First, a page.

The New York Times recently published an opinion piece highlighting the work of an Australian high school chemistry teacher (1). The teacher, James Kennedy, created posters of different foods showcasing their chemical constituents by displaying them as a list of ingredients, much like what one would see on a processed food label (2).
For example, here is a poster illustrating the naturally occurring chemicals within a blueberry (click to enlarge).
The goal, according to Kennedy, was to visually represent chemicals as an introduction to an organic chemistry course. Further, he hoped to alleviate his students’ fears regarding chemicals by showing that nature is teeming with naturally occurring chemicals that are more complex than anything found in the lab.
As a former student of organic chemistry, I find his posters to be quite fascinating. However, as a student of nutrition, wild food, and the natural processes of life, I can also see where his message has the potential to be misinterpreted by those who accept his work at face value.
Let me explain.
There are many more chemicals found within a blueberry, in addition to the ones listed.
True, the naturally occurring chemicals listed on the poster are probably found in a (cultivated) blueberry. Kennedy derived his list from nutrition analyses, botany books, and peer-reviewed chemical analyses. But does it represent all the chemicals found in a blueberry? Most likely not. Researchers are constantly discovering and isolating new chemicals to the extent that technology allows.
There is no such thing as a static list in nature.
In 50 years, perhaps the list of chemicals in a blueberry will be twice as comprehensive. An improvement in technology might allow for this to happen, but so too can the ebb and flow of nature. Nothing is static; everything is changing and evolving as time (from our perspective) moves forward. Who’s to say that the list of chemicals in a blueberry today will be exactly the same 50 years from now?
As an organism is exposed to various conditions and stresses, its chemical composition will surely be altered, at least in quantity. For example, organic grape juices have been shown to possess higher values of polyphenols and resveratrol (antioxidants) compared to conventional grape juices (3). Can the quantity of certain chemicals in an organism be manipulated so much that they are reduced to zero? Perhaps this is a hypothesis worth exploring.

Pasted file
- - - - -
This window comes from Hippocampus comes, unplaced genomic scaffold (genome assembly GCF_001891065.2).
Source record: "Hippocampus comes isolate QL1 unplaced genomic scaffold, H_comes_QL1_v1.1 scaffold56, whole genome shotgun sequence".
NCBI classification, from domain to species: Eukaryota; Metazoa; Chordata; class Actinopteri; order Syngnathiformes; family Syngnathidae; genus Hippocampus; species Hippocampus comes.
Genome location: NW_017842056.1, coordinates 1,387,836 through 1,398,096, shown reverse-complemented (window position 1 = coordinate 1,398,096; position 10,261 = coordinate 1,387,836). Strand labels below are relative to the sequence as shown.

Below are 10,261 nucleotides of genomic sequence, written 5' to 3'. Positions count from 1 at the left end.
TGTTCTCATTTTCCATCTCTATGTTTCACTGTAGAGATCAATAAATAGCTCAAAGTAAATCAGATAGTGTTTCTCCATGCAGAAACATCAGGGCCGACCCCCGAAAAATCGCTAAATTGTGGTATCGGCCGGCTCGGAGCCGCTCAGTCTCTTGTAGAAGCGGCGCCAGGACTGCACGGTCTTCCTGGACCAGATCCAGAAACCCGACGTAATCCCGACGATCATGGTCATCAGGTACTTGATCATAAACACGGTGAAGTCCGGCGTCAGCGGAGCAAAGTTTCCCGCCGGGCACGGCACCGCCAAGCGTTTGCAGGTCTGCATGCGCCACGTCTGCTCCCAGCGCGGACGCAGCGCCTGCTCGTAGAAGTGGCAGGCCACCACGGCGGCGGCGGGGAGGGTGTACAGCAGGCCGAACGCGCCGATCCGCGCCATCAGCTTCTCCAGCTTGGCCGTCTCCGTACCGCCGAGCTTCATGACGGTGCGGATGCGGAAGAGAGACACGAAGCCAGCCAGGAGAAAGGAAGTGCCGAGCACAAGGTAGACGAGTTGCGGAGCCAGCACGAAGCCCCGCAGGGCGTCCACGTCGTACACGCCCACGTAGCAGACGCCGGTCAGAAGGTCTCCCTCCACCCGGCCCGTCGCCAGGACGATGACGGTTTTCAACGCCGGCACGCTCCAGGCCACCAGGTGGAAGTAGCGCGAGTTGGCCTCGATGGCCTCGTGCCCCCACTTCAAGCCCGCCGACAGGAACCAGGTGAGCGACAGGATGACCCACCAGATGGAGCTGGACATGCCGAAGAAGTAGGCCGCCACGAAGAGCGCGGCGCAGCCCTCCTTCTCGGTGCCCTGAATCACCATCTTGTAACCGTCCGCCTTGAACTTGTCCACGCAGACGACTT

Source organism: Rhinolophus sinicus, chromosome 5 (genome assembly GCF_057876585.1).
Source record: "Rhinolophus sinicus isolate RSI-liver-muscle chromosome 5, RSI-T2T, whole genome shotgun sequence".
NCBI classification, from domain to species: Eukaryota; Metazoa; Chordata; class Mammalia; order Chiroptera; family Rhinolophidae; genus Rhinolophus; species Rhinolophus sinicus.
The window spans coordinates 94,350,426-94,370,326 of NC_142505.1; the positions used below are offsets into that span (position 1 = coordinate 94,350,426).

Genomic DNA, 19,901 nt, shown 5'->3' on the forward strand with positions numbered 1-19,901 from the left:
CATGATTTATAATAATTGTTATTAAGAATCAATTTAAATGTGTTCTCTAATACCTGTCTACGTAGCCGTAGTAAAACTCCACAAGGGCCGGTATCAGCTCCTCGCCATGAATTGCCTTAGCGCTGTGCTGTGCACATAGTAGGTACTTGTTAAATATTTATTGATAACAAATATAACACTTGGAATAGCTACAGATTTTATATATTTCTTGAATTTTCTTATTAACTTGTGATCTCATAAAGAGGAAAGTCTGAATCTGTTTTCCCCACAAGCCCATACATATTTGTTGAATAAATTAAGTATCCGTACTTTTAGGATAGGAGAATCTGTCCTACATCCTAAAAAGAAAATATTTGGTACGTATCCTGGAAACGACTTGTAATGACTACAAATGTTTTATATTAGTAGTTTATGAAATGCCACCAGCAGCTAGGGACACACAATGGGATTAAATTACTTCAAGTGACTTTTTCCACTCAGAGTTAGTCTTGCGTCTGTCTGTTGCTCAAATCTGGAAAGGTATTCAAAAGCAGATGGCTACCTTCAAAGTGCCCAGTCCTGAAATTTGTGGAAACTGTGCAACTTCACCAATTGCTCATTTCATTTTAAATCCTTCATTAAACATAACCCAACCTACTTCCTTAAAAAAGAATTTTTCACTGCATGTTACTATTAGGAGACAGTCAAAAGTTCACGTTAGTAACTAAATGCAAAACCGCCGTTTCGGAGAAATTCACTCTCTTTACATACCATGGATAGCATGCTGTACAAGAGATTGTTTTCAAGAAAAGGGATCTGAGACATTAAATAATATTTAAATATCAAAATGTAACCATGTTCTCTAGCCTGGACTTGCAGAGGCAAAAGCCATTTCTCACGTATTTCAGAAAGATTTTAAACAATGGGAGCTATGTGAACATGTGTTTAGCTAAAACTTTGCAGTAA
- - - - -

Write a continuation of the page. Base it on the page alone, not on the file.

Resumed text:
Chemicals in nature are found in a proportion favorable to the organism.
They are not found in isolation. Blueberries contain the flavor chemical, 3-methylbutyraldehyde, and it functions just fine in conjunction with all the other constituents within the fruit. This doesn’t mean, however, that a synthetically created 3-methylbutyraldehyde, operating outside its natural matrix, acts the same way.
Now, I know Kennedy is not suggesting that an isolated chemical found within a blueberry is safe for human consumption outside its complex system, but this theory is well accepted elsewhere.
For example, the pharmaceutical industry derives many of its drugs from the isolation of plant chemicals. The opium poppy has been used traditionally as food and medicine by various groups, including the Egyptians, Greeks, and Romans. Codeine, an opiate chemical found within the opium poppy, has been isolated and used conventionally to relieve coughs and pain.
It is not without its side effects, however, as codeine has been known to cause vomiting, memory loss, and depression. Removed from its natural system within the opium poppy, it can be quite detrimental.
A more telling example would be the relationship between cocaine and the coca leaf. Coca leaves, for thousands of years, have been chewed by various South American indigenous groups for stimulation and enhanced cognition. Cocaine, an alkaloid isolated from the plant, is a powerful central nervous system stimulant that can cause life-threatening hyperthermia, arrhythmias, and death.
Bottom line: a chemical within a complex system is vastly different than its isolated counterpart.
Food is more than the sum total of its chemicals.
The list of ingredients in a blueberry hints at reductionist philosophy, implying that a complex system can be understood completely in terms of its individual parts. Surely we cannot believe that a blueberry is solely Kennedy’s list of chemical ingredients. If this were to be true, then we should be able to recreate the blueberry simply by blending those ingredients together.
Obviously, this isn’t likely to happen. There is much more to a blueberry (or to any organism for that matter) than its chemical composition alone. Conventional science is useful in isolating some components within a living system, but lacks the ability to fully describe the essence that brings it to life.
Overall, Kennedy’s work to introduce his students to the world of organic chemistry is compelling, and he makes a great point: chemicals are not simply the products of science experiments performed in the lab. They are found in the water we drink, the air we breathe, and the food we eat.
His posters do a good job of highlighting this. Remember, however, that chemical composition is only a fraction of what is known about an organism.
Nature is full of naturally occurring compounds that work synergistically to assist, in part, in creating complex arrangements. In turn, these structures work to create even larger systems ad infinitum.
Such is the holographic nature of our universe, a beautiful and intricate system that cannot be reduced to a single list of ingredients.
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